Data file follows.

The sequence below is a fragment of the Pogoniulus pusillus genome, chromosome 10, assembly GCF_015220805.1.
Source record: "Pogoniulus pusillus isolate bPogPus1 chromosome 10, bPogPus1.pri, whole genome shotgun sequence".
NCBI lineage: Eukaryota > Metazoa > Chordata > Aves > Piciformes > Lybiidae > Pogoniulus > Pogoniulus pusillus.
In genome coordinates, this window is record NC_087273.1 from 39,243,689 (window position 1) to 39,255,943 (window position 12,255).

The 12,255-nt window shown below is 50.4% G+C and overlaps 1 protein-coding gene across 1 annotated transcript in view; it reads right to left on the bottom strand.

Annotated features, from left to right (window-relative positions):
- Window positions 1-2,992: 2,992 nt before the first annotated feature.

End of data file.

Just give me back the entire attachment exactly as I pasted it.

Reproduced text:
The sequence below is a fragment of the Pogoniulus pusillus genome, chromosome 10, assembly GCF_015220805.1.
Source record: "Pogoniulus pusillus isolate bPogPus1 chromosome 10, bPogPus1.pri, whole genome shotgun sequence".
NCBI lineage: Eukaryota > Metazoa > Chordata > Aves > Piciformes > Lybiidae > Pogoniulus > Pogoniulus pusillus.
In genome coordinates, this window is record NC_087273.1 from 39,243,689 (window position 1) to 39,255,943 (window position 12,255).

The 12,255-nt window shown below is 50.4% G+C and overlaps 1 protein-coding gene across 1 annotated transcript in view; it reads right to left on the bottom strand.

Annotated features, from left to right (window-relative positions):
- Window positions 1-2,992: 2,992 nt before the first annotated feature.